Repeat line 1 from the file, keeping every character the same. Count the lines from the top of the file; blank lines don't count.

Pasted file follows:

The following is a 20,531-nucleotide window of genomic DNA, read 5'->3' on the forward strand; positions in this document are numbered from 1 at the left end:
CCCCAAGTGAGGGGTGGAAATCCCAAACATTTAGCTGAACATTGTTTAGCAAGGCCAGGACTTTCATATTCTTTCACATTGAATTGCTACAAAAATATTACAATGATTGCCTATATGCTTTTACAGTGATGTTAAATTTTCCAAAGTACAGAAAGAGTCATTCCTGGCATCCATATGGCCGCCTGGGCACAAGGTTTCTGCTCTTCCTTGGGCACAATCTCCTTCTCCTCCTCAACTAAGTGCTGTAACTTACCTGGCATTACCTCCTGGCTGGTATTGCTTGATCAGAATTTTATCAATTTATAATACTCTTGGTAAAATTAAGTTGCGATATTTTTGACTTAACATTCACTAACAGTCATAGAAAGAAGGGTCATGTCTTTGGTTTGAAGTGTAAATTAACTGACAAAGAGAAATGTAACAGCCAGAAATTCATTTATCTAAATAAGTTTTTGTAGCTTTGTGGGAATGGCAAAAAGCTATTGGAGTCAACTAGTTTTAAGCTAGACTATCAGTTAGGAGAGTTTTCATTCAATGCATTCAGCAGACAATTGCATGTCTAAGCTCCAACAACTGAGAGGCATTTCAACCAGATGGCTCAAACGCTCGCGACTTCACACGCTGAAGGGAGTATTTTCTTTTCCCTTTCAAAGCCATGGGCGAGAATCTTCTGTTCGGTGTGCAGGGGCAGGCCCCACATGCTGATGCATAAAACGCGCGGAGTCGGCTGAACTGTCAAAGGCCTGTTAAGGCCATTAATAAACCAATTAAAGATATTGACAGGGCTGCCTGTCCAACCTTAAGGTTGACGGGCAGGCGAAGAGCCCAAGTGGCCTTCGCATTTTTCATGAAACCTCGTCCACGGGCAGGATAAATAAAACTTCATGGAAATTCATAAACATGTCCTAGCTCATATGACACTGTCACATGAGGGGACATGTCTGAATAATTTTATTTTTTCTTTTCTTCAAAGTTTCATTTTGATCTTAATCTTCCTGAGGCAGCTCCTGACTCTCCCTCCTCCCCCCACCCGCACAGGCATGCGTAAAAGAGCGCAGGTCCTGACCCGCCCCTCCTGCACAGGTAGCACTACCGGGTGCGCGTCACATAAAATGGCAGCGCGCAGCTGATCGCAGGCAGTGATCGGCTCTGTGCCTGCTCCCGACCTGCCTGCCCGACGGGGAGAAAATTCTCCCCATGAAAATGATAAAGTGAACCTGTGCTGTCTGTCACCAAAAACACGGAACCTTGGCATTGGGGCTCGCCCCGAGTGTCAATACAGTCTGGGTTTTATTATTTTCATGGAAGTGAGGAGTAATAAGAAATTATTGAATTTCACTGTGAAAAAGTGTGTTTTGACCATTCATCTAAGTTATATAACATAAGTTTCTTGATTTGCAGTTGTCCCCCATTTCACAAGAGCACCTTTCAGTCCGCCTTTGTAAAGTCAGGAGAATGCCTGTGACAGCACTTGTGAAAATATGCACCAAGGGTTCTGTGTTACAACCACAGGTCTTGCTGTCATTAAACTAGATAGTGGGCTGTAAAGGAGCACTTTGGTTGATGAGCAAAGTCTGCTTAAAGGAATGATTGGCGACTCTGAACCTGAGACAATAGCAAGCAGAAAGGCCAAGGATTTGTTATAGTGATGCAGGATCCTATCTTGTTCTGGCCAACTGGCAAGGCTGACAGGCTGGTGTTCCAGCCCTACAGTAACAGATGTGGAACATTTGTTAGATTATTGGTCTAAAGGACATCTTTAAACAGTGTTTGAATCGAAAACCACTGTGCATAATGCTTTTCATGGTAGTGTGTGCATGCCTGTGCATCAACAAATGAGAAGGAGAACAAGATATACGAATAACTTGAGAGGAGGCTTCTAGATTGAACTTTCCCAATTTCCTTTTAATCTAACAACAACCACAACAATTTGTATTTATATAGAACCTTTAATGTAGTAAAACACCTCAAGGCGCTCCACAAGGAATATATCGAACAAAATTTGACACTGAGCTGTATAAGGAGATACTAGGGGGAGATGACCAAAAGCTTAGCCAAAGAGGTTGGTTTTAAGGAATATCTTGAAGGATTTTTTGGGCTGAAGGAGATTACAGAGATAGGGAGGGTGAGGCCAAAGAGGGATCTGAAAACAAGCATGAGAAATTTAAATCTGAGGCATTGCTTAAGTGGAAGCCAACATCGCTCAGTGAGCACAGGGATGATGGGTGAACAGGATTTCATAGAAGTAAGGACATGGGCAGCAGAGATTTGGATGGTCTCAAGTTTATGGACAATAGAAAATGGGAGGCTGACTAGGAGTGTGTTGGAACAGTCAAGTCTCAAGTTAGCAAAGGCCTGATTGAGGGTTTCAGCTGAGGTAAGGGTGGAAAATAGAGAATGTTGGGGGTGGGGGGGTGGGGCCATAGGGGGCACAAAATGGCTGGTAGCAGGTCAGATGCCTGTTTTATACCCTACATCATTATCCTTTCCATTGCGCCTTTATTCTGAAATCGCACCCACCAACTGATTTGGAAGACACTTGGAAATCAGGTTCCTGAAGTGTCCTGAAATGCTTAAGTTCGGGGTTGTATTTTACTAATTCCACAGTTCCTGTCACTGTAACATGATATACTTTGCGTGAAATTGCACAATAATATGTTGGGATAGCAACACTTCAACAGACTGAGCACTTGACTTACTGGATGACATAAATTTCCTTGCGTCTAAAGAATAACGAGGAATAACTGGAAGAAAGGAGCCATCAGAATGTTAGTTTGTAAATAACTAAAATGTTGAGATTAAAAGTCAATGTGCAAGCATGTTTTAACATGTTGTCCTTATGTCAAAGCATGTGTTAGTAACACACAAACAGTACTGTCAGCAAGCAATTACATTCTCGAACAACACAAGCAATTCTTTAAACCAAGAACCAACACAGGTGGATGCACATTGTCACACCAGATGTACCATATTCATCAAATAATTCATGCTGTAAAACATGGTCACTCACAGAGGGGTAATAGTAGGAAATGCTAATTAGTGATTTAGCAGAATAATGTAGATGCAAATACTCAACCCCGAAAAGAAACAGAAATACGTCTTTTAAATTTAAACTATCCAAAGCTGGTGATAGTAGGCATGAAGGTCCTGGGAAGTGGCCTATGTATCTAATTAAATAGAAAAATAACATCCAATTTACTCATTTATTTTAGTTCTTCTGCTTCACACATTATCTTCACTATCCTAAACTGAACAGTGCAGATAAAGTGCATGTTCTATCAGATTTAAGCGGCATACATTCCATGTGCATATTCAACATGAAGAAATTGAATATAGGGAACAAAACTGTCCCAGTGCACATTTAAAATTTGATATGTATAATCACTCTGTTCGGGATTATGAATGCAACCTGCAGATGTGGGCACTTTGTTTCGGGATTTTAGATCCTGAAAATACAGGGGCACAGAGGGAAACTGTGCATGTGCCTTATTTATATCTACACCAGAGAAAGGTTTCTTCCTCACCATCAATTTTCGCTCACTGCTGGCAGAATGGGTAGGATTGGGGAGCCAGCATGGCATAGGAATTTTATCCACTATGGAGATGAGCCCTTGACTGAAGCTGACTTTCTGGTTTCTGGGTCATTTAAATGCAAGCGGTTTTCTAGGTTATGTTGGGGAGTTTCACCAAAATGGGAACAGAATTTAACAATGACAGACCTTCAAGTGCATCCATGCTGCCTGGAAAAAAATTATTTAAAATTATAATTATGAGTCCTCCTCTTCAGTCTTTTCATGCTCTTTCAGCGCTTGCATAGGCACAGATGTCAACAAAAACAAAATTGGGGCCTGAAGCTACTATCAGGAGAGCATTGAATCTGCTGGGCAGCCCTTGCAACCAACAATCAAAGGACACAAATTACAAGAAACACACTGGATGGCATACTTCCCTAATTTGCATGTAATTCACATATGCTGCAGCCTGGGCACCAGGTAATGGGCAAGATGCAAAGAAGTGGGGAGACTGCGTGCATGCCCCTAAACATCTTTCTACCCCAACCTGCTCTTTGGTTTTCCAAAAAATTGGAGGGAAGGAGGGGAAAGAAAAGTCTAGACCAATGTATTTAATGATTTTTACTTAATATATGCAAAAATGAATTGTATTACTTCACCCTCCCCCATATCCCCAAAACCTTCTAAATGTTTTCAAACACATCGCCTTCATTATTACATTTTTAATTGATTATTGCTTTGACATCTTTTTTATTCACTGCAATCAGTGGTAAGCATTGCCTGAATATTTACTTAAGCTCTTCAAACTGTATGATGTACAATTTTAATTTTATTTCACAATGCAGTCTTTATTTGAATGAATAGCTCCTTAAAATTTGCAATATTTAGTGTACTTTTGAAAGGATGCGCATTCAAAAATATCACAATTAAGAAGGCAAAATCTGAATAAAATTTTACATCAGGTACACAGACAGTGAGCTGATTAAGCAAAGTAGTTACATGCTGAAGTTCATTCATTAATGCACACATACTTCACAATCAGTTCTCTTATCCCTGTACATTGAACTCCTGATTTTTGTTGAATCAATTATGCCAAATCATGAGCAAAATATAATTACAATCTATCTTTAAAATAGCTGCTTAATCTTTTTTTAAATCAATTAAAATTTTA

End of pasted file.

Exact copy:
The following is a 20,531-nucleotide window of genomic DNA, read 5'->3' on the forward strand; positions in this document are numbered from 1 at the left end: